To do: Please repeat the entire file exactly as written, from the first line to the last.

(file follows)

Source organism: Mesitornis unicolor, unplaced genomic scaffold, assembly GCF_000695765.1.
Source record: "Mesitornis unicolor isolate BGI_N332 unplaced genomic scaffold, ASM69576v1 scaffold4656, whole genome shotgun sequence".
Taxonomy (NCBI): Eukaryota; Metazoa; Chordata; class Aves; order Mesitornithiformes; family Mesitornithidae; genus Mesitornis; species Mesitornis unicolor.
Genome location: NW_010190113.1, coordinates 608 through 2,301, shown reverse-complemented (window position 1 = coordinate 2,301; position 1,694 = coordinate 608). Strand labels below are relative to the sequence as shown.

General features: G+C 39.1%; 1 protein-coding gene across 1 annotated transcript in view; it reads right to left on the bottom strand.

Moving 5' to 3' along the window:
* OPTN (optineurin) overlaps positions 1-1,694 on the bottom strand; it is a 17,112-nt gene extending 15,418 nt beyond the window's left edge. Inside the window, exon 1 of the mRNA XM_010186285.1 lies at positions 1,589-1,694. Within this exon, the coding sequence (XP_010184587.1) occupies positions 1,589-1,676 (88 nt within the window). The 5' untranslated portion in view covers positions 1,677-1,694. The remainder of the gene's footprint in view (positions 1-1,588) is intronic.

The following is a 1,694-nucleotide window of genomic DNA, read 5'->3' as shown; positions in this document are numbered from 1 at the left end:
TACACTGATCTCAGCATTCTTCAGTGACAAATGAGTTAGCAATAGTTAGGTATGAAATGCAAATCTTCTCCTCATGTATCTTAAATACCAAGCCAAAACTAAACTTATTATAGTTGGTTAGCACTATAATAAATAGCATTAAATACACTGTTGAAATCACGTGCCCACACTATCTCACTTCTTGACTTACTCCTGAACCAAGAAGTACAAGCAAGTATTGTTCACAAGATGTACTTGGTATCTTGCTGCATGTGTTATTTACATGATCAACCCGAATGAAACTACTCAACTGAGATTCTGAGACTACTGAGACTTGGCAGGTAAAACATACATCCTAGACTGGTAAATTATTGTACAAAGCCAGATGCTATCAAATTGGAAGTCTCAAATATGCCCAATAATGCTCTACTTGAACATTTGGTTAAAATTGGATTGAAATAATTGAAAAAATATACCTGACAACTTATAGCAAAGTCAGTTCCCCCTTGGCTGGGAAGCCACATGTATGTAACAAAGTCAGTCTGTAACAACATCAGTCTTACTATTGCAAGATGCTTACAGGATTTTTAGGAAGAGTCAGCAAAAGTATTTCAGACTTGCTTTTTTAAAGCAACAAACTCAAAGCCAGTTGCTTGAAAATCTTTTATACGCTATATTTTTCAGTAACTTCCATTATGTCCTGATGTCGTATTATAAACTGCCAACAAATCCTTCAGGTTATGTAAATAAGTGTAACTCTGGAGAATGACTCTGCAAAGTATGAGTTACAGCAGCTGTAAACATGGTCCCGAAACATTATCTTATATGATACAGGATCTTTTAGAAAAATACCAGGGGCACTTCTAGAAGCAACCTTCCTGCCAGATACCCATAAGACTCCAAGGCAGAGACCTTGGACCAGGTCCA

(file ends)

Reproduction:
Source organism: Mesitornis unicolor, unplaced genomic scaffold, assembly GCF_000695765.1.
Source record: "Mesitornis unicolor isolate BGI_N332 unplaced genomic scaffold, ASM69576v1 scaffold4656, whole genome shotgun sequence".
Taxonomy (NCBI): Eukaryota; Metazoa; Chordata; class Aves; order Mesitornithiformes; family Mesitornithidae; genus Mesitornis; species Mesitornis unicolor.
Genome location: NW_010190113.1, coordinates 608 through 2,301, shown reverse-complemented (window position 1 = coordinate 2,301; position 1,694 = coordinate 608). Strand labels below are relative to the sequence as shown.

General features: G+C 39.1%; 1 protein-coding gene across 1 annotated transcript in view; it reads right to left on the bottom strand.

Moving 5' to 3' along the window:
* OPTN (optineurin) overlaps positions 1-1,694 on the bottom strand; it is a 17,112-nt gene extending 15,418 nt beyond the window's left edge. Inside the window, exon 1 of the mRNA XM_010186285.1 lies at positions 1,589-1,694. Within this exon, the coding sequence (XP_010184587.1) occupies positions 1,589-1,676 (88 nt within the window). The 5' untranslated portion in view covers positions 1,677-1,694. The remainder of the gene's footprint in view (positions 1-1,588) is intronic.

The following is a 1,694-nucleotide window of genomic DNA, read 5'->3' as shown; positions in this document are numbered from 1 at the left end:
TACACTGATCTCAGCATTCTTCAGTGACAAATGAGTTAGCAATAGTTAGGTATGAAATGCAAATCTTCTCCTCATGTATCTTAAATACCAAGCCAAAACTAAACTTATTATAGTTGGTTAGCACTATAATAAATAGCATTAAATACACTGTTGAAATCACGTGCCCACACTATCTCACTTCTTGACTTACTCCTGAACCAAGAAGTACAAGCAAGTATTGTTCACAAGATGTACTTGGTATCTTGCTGCATGTGTTATTTACATGATCAACCCGAATGAAACTACTCAACTGAGATTCTGAGACTACTGAGACTTGGCAGGTAAAACATACATCCTAGACTGGTAAATTATTGTACAAAGCCAGATGCTATCAAATTGGAAGTCTCAAATATGCCCAATAATGCTCTACTTGAACATTTGGTTAAAATTGGATTGAAATAATTGAAAAAATATACCTGACAACTTATAGCAAAGTCAGTTCCCCCTTGGCTGGGAAGCCACATGTATGTAACAAAGTCAGTCTGTAACAACATCAGTCTTACTATTGCAAGATGCTTACAGGATTTTTAGGAAGAGTCAGCAAAAGTATTTCAGACTTGCTTTTTTAAAGCAACAAACTCAAAGCCAGTTGCTTGAAAATCTTTTATACGCTATATTTTTCAGTAACTTCCATTATGTCCTGATGTCGTATTATAAACTGCCAACAAATCCTTCAGGTTATGTAAATAAGTGTAACTCTGGAGAATGACTCTGCAAAGTATGAGTTACAGCAGCTGTAAACATGGTCCCGAAACATTATCTTATATGATACAGGATCTTTTAGAAAAATACCAGGGGCACTTCTAGAAGCAACCTTCCTGCCAGATACCCATAAGACTCCAAGGCAGAGACCTTGGACCAGGTCCA